My friend Chip and I recently had an IM conversation so SWPL-esque and also incredibly dorky that I could not resist posting it here. It started with a discussion of micheladas, which might seem moderately hip, but then it all went to hell. *Observe:
me: I've been looking at several recipes on line.
The Cholula sounds good. I could drink that stuff. I wonder if Rooster sauce would be good.
Chip: Old people type "on line" for "online," Kristy.
me: It's just...not a word!
Chip: In 2010 it is.
But anyway, yes, I'd agree that Cholula would be better than Tobasco.
me: I guess. Online seems like an adjective, whereas on line seems like an adverbial phrase.
I'm sure my adherence to grammatical rules makes me much cooler.
Chip: Online is both an adjective and an adverb, I'd say.
"Online gaming" and "Researching online."
me: That's just not right, though! It defies all the conventions of how those things work.
See, no. Researching online is so inherently wrong.
Chip: I mean, the "on" is definitely not a preposition?
me: I think prepositions are prepositions no matter how they're used. Unless it's the infinitive form of a verb.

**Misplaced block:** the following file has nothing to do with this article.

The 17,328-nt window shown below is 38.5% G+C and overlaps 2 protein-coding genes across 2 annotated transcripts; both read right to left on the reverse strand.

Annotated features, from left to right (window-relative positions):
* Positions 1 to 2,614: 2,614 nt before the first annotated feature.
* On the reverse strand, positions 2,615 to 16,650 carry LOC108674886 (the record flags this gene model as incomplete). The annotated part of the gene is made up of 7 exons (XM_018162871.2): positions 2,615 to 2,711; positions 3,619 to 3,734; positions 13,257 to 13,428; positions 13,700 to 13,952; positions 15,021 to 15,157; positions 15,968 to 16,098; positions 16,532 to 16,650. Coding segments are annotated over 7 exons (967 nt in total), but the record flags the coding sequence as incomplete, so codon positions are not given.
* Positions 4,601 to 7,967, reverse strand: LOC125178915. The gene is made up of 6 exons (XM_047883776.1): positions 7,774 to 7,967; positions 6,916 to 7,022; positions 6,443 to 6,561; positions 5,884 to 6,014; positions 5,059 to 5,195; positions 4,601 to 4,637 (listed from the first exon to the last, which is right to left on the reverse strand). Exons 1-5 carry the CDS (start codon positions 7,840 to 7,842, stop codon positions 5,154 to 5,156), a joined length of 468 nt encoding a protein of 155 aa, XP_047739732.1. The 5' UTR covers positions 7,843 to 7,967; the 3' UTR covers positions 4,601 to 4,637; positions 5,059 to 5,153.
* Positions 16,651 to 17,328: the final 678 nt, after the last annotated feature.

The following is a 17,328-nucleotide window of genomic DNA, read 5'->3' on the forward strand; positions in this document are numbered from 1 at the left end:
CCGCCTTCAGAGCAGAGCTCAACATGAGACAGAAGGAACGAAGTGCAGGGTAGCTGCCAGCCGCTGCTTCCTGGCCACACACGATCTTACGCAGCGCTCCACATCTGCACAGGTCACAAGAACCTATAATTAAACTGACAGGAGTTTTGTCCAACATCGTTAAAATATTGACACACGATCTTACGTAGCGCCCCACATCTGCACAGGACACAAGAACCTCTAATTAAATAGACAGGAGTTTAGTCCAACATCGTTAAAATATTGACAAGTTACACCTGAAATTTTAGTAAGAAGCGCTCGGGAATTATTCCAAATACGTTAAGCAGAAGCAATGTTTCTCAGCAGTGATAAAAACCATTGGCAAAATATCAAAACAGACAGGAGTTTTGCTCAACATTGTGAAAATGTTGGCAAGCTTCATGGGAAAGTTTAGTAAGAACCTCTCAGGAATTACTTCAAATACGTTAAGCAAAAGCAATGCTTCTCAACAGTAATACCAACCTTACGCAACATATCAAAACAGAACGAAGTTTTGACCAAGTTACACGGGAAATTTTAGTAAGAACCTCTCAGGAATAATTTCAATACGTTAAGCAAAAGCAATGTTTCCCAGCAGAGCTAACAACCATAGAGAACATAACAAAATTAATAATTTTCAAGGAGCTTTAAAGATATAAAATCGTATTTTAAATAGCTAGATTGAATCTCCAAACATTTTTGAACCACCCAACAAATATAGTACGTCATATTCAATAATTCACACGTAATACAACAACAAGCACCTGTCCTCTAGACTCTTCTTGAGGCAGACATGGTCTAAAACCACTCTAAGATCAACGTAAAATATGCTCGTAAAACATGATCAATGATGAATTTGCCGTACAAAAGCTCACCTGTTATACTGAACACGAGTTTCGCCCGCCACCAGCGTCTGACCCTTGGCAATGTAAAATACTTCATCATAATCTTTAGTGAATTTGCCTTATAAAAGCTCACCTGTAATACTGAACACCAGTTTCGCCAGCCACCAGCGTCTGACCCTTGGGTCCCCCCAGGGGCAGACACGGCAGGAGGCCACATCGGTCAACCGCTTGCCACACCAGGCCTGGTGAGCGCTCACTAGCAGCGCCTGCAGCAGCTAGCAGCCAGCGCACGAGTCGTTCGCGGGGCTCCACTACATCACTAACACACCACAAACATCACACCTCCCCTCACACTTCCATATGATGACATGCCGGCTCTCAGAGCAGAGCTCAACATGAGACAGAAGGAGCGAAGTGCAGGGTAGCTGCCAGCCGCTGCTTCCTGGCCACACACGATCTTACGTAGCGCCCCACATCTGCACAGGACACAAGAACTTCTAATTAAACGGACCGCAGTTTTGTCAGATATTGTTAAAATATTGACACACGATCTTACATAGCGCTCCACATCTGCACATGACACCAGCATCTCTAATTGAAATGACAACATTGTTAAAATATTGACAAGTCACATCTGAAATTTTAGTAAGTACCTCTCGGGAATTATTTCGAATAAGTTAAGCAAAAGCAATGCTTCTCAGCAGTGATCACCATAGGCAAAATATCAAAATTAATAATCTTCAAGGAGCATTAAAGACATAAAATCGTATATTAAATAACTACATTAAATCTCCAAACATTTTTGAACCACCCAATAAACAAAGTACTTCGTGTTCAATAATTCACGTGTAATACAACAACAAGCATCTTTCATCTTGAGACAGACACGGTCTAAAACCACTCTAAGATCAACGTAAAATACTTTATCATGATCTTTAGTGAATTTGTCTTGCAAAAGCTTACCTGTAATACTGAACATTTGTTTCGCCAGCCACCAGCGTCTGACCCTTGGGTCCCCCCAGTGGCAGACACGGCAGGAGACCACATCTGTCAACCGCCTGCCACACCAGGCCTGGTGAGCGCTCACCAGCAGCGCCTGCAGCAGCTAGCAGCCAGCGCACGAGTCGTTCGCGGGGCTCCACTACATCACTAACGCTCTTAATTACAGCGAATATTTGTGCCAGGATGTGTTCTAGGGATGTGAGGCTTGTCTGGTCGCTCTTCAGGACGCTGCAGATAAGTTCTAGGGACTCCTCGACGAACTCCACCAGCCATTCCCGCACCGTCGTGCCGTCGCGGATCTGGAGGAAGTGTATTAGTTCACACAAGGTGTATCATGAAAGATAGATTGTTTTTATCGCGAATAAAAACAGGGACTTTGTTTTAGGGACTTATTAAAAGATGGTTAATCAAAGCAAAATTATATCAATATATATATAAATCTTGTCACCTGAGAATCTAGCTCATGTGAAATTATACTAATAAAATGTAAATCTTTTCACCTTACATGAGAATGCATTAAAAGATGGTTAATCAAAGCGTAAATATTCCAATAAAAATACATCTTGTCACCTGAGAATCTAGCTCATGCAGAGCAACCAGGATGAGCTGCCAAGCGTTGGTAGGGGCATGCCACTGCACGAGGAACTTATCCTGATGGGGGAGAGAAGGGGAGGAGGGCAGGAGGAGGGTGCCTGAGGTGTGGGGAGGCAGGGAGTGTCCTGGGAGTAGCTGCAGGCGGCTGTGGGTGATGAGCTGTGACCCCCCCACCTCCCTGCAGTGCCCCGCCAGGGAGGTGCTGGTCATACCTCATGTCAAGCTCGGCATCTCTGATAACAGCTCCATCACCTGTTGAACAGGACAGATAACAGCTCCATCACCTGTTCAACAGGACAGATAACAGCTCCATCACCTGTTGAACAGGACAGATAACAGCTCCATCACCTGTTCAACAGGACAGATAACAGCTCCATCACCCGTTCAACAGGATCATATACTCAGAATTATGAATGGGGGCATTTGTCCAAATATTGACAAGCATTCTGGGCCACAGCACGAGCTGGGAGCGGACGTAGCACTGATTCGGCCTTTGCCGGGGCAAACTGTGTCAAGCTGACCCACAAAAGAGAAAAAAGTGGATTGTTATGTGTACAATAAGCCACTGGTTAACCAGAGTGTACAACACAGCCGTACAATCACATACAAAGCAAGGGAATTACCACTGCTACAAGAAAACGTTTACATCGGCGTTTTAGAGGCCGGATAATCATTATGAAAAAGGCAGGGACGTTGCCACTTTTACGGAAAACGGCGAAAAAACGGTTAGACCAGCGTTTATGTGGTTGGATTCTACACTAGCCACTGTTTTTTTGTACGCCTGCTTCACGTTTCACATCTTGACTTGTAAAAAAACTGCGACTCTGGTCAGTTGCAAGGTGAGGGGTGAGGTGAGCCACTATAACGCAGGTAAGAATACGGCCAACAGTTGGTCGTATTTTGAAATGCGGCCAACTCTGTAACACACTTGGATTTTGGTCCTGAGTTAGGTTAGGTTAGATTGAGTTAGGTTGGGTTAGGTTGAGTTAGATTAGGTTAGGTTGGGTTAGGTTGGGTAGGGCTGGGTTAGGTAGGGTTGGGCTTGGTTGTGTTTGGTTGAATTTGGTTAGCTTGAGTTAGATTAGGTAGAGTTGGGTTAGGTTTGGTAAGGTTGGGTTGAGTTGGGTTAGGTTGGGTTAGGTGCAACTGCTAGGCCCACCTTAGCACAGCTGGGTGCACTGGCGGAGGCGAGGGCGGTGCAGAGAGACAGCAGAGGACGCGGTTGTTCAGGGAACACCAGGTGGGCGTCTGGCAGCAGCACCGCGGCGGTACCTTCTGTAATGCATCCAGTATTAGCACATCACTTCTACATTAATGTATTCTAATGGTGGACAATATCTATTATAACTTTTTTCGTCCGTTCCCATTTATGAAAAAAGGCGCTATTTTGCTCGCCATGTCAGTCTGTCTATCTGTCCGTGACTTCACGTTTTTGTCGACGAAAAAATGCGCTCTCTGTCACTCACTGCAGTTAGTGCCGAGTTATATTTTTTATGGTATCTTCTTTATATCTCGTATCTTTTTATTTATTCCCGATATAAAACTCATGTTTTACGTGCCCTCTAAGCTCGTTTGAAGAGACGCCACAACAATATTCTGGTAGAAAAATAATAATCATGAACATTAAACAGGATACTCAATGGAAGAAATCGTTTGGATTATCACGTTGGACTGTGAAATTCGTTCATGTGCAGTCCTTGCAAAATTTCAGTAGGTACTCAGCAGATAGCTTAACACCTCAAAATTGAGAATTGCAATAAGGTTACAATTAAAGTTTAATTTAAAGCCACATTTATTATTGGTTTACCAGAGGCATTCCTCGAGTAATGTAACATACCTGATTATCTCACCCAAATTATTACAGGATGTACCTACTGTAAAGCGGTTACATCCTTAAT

In some thing like "on line" used as an adverbial phrase, it's still sort of functioning as a preposition.
Chip: I say not a preposition because "online" has transcended being "on" something. The meaning has moved beyond the preposition.
Wait, but now you just typed "some thing." I'm thinking it's just your natural inclination to separate things that should be one word.
me: It hasn't really, though. Even when words combine and evolve, they retain some of their original meaning and form. (I missed that second part. He's probably right.)
me: Dorkiest conversation ever!
Chip: I would only have this conversation with an English teacher.
me: I may have to post this conversation on my blog.
Chip: Only dorks read your blog.
*Usage of "lol" has been removed to preserve the dignity of parties involved.